Based on my experience, it's not good to leave the phone connected to a charger continuously, the battery seems to decay much faster as the chemicals in the battery cease their reactions and actually build barriers between each other, so I charge my phones during the day and leave them off the charger at night. Conversely, other people charge all night and are off the charger all day. YMMV.

Sorry to be so long winded but I wanted folks to understand charging - the car battery has nothing to do with the phone battery longevity.
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Old 04-21-2013, 06:14 PM   #17 (permalink)
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Originally Posted by Fountainhead View Post
Guys,

Cell phone batteries are mated specifically to the phone, therefore the phone has a unique regulator/temp sensor/voltage monitor that controls every aspect of the phone's battery. You can't "overcharge" or "overcurrent" the phone battery.

Each battery has a discharge curve, that curve is managed by the battery IC in the phone, there is a maximum that cannot be exceeded.

Each phone also has a charge curve, that curve is also managed by the battery IC in the phone, there also is a maximum that cannot be exceeded. This battery IC also monitors ambient temps and the temp of the battery and will decrease charge current based on battery temperature vs. ambient, a certain rise above ambient will trigger a change in the charge voltage/current curve.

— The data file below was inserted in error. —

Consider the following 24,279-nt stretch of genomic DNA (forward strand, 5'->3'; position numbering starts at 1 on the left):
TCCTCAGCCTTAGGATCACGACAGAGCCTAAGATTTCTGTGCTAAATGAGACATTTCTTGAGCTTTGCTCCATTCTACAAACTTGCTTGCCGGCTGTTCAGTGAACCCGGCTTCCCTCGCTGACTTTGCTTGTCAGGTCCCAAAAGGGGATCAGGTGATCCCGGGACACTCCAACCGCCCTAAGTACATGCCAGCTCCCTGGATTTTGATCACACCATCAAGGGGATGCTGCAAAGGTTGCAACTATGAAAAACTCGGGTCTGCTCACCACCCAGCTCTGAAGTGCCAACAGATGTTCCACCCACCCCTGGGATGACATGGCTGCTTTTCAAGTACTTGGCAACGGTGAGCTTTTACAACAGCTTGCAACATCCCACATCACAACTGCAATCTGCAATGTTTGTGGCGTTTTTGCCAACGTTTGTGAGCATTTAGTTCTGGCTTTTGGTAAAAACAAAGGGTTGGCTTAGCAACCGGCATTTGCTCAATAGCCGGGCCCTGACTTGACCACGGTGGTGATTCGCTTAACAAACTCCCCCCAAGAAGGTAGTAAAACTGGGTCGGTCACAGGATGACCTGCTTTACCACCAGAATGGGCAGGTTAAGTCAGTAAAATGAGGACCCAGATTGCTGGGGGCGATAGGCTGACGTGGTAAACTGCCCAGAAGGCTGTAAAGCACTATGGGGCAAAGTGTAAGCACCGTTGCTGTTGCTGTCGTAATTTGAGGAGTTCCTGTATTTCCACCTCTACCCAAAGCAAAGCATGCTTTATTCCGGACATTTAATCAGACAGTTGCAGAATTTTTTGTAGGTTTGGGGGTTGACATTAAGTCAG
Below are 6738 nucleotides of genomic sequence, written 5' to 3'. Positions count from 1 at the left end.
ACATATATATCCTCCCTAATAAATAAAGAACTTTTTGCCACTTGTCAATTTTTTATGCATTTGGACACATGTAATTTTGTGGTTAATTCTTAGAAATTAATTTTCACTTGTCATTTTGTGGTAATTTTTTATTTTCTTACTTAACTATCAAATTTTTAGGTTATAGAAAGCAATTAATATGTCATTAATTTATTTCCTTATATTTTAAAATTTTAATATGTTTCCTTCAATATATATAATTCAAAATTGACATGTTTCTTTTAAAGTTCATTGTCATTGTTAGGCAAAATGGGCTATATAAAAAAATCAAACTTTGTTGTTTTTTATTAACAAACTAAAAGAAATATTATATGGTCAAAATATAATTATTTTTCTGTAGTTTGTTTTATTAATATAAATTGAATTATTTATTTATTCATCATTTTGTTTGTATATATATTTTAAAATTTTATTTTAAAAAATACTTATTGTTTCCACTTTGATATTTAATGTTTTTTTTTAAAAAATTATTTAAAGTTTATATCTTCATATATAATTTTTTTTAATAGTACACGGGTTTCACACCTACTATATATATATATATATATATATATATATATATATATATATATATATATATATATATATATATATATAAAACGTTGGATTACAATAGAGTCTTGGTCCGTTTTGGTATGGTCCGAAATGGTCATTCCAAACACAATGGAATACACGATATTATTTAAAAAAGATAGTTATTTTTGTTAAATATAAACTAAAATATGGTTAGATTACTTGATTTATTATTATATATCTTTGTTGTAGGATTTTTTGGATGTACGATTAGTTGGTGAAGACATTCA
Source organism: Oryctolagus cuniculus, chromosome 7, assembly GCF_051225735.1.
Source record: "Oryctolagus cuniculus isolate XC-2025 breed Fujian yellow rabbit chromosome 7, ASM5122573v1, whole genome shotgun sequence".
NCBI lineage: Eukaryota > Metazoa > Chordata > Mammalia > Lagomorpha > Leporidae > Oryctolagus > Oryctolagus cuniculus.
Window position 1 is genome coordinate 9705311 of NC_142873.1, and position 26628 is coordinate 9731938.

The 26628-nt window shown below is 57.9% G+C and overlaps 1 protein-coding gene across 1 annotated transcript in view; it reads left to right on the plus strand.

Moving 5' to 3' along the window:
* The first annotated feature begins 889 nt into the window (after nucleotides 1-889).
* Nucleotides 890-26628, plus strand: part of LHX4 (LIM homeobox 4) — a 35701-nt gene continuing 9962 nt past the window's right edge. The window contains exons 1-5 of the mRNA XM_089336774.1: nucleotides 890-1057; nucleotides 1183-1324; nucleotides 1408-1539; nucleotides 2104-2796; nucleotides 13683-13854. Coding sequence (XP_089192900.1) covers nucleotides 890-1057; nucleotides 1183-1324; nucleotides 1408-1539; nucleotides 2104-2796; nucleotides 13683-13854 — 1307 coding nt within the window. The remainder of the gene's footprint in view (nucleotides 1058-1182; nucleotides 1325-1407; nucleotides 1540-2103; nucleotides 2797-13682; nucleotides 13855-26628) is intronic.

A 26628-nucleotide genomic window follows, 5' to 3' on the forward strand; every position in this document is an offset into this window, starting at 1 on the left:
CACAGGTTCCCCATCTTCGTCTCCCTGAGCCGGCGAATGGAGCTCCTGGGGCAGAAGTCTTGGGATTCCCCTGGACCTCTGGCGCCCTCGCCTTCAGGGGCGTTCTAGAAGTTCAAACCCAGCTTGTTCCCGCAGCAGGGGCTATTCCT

Look at the current rating of the phone charger that is the maximum current the phone will use to charge the battery at the acceptable nominal rate AND run the phone and screen etc., so the user can charge and use simultaneously. The 5V USB voltage is used by the battery manager as follows:

Inside the phone the battery manager system monitors the battery voltage, there are these circuits called a buck and boost, they take the 3.7 volts and by means of a switching supply very efficiently increase/decrease the battery voltage to what ever level the circuitry of the phone requires. Usually the core of the SOC requires about 1.8 volts, other ancillary circuitry requires 3.3, and other parts - the radio transmitter etc., may require more than 5 volts.
What you also cannot do is drain the battery down too far (all phone batteries are 3.7 Volts, and when the voltage of the battery is down to say, 3.1 or 3.2 volts the phone will turn off and the battery is "drained" to the customer but actually the battery is far from dead.